Considering the stakes, was yesterday’s 27-24 Patriots victory the craziest regular season finish of the Tom Brady-Bill Belichick era?
A loss would have dropped New England to 10-4, creating a very real scenario in which it would have to play on wild-card weekend for the first time since 2009.
Instead, the Patriots are 11-3 and own the tiebreaker with the Pittsburgh Steelers for the No. 1 overall seed in the AFC. Assuming New England holds serve against the Bills and Jets at home in each of the next two weeks, all roads will lead to Foxboro prior to Super Bowl LII in Minneapolis.
Tom Brady and Rob Gronkowski’s performances on the Patriots’ final drive (excluding the kneel down) were superhuman, setting up an 8-yard touchdown run for Dion Lewis that stood as the game-winner with 56 seconds left.
But the JuJu Smith-Schuster 69-yard catch and run? The Jesse James non-touchdown? Ben Roethlisberger’s fake spike gone horribly wrong? It was all part of an action-packed final minute of a game that lived up to its billing as the game of the year in the NFL.
Now that a few hours have passed, what do you think? Was it the best finish to a regular season game involving Tom Brady and Bill Belichick? Here are a few other memorable finishes the duo has been involved in through the years to help you decide.
The unbeaten Patriots (8-0) were going up against a barely above .500 Giants team (5-4). Sound familiar? Even in the aftermath of New England’s Super Bowl XLIX victory, the pair of giant losses to New York in Super Bowls XLII and XLVI loomed large heading into this rematch of sorts.
This game had it all: an 87-yard touchdown catch for Odell Beckham Jr., countered by Rob Gronkowski’s 76-yard touchdown catch later on in the game. There were three lead changes in the fourth quarter, including two in the final 1:47.
Tom Brady and the Patriots took over at their own 20-yard line, down 26-24, with no timeouts to work with. Julian Edelman had left the game with an injury, forcing Brady to target Aaron Dobson (!) four times on the final drive. The Patriots gained no yardage on their first three plays, but after Brady connected with Danny Amendola on fourth-and-10, the rest was a formality... right up until things stalled out on the outer reaches of Stephen Gostkowski’s field goal range with 6 seconds on the clock. While Gostkowski’s career field goal percentage (87.5) is third-all time, 10 spots ahead of Adam Vinatieri (84.5) on the NFL’s all-time list, Gostkowski had never come even close to matching his predecessor’s kicking abilities in the clutch.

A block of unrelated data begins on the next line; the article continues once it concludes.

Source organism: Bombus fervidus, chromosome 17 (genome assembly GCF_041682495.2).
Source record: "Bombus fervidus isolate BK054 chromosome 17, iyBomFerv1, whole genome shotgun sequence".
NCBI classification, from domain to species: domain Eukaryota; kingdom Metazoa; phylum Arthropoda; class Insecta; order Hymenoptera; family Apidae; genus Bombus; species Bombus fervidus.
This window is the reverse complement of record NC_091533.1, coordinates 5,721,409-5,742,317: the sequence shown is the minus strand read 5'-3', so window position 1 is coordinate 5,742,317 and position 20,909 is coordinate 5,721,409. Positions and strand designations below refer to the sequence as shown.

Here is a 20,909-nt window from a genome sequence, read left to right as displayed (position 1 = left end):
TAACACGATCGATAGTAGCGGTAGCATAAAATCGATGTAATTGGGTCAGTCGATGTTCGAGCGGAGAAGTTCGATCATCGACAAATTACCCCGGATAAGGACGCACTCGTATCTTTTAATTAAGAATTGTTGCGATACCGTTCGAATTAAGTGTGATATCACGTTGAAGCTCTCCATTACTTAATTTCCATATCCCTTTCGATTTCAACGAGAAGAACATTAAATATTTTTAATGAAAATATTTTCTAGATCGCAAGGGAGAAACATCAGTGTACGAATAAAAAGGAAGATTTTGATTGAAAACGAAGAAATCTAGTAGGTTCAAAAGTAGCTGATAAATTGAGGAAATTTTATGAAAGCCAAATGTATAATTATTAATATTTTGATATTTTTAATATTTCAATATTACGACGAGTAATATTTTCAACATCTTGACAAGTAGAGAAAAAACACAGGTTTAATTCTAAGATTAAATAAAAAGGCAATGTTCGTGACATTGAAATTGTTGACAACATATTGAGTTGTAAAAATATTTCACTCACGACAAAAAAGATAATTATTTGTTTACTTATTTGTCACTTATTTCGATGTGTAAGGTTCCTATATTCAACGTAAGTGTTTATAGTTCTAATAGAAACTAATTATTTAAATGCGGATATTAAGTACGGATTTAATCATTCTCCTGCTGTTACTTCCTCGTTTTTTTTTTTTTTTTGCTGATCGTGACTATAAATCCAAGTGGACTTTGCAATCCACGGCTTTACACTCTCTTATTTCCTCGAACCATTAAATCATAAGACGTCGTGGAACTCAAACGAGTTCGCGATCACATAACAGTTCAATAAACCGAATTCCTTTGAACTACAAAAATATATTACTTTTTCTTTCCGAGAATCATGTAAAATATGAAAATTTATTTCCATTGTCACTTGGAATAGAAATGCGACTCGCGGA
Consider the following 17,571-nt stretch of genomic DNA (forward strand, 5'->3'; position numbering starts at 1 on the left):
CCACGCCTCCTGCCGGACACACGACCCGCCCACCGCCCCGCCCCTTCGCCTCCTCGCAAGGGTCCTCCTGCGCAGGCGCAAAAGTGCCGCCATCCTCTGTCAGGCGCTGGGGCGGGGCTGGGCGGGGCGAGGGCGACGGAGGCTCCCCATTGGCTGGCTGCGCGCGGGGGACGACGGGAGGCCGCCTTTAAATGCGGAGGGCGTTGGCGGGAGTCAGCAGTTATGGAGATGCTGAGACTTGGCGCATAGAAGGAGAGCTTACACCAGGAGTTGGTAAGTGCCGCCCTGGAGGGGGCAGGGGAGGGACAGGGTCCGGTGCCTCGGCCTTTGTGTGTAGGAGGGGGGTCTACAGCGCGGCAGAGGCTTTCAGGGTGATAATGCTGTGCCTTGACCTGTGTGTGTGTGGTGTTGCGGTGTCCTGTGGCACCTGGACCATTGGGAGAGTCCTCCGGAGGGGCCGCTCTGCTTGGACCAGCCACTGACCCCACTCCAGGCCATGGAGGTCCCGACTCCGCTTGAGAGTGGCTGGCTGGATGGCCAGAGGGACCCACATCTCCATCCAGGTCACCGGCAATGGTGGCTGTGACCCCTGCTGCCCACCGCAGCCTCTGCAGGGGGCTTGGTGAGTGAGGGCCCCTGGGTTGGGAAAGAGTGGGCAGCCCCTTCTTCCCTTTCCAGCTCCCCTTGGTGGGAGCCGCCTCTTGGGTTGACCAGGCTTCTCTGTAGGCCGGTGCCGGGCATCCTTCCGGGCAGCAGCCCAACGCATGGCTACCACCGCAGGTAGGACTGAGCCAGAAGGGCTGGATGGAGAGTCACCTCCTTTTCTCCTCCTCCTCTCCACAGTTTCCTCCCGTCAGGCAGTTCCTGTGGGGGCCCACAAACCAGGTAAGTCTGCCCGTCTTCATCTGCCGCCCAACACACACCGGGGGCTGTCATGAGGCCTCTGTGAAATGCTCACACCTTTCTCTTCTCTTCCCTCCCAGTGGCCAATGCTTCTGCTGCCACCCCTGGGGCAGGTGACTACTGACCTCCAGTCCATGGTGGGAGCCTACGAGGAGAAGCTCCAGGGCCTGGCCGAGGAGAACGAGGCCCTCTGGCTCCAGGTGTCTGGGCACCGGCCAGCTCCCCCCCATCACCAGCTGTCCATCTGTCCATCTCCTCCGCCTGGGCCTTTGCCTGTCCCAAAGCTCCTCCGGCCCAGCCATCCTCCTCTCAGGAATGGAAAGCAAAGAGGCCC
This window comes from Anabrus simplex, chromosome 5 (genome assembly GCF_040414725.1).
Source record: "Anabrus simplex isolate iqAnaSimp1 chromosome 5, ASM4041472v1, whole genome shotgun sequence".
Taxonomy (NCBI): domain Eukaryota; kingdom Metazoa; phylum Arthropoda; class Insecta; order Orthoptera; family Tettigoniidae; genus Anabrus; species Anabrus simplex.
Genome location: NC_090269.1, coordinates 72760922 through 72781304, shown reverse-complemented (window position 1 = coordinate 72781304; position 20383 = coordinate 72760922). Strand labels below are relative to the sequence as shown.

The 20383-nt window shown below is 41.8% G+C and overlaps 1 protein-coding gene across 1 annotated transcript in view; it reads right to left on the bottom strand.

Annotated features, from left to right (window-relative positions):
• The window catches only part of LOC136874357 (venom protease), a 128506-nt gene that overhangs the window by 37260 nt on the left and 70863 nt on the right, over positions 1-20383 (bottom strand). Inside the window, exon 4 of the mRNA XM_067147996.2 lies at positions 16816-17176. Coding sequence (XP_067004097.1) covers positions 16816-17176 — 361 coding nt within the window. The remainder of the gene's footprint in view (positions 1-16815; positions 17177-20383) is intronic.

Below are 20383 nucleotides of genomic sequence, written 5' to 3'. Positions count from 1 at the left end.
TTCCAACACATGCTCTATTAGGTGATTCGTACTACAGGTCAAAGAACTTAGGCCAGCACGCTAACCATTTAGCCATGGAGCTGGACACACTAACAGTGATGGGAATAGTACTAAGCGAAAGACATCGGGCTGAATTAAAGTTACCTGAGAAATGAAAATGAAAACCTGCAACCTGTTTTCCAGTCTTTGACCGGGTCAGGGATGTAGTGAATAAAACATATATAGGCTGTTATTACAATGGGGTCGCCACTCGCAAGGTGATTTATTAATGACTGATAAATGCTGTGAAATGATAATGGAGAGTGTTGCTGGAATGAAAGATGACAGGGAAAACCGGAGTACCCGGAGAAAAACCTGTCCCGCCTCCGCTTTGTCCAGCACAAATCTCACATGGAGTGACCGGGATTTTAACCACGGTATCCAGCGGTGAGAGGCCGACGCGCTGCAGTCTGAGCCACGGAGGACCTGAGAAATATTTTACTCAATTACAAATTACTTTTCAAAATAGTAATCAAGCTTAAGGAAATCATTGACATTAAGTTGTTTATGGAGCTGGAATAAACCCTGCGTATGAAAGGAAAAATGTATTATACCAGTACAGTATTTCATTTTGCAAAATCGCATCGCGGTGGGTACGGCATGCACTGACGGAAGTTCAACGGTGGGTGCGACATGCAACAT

No more. Gostkowski tucked a 54-yard field goal just inside the left upright with 1 second left on the clock to get the Patriots out of the Meadowlands with an ever-so-slight modicum of revenge against the Giants in what remains his finest moment as a kicker.
Things were getting antsy in Foxboro in 2013. Winning in the regular season was still no issue, but it had been nine years since the Patriots last hoisted the Lombardi Trophy.
And Tom Brady’s supporting cast was perhaps as weak as it had ever been. This game a perfect microcosm: Rob Gronkowski was injured, Aaron Hernandez was gone, and Danny Amendola – signed in the offseason as Wes Welker’s replacement – had two catches for zero yards vs. New Orleans.
Yet even with a depleted receiving corps, even after throwing an interception with 2:16 to go in the fourth quarter down 27-23, Brady managed to engineer one of his most improbable game-winning drives.
The Patriots defense forced the Saints to punt after Brady’s pick, allowing New England one last shot at redemption. Back at its own 30-yard line with 1:13 to go in the fourth quarter and no timeouts, Brady went to work. He completed passes to Julian Edelman, Aaron Dobson and Austin Collie – Collie coming up with a 9-yard grab on fourth-and-4 to extend the drive, completing the masterpiece with a 17-yard touchdown pass to Kenbrell Thompkins in the corner of the end zone with 10 seconds left.
Pierre Thomas fumbled the ensuing kickoff to hand the Patriots a 30-27 victory over the Saints, which was probably only the second-most exciting game involving a Boston sports team that day. David Ortiz hit his famous grand slam against the Tigers a few hours later at Fenway Park, propelling the Red Sox to a 6-5 victory in Game 2 of the ALCS.
Welcome back, Tom Brady.
After missing the final 15 games of the 2008 season with a torn ACL, Brady made his return on Monday Night Football in Week 1 of the 2009 season against the Buffalo Bills.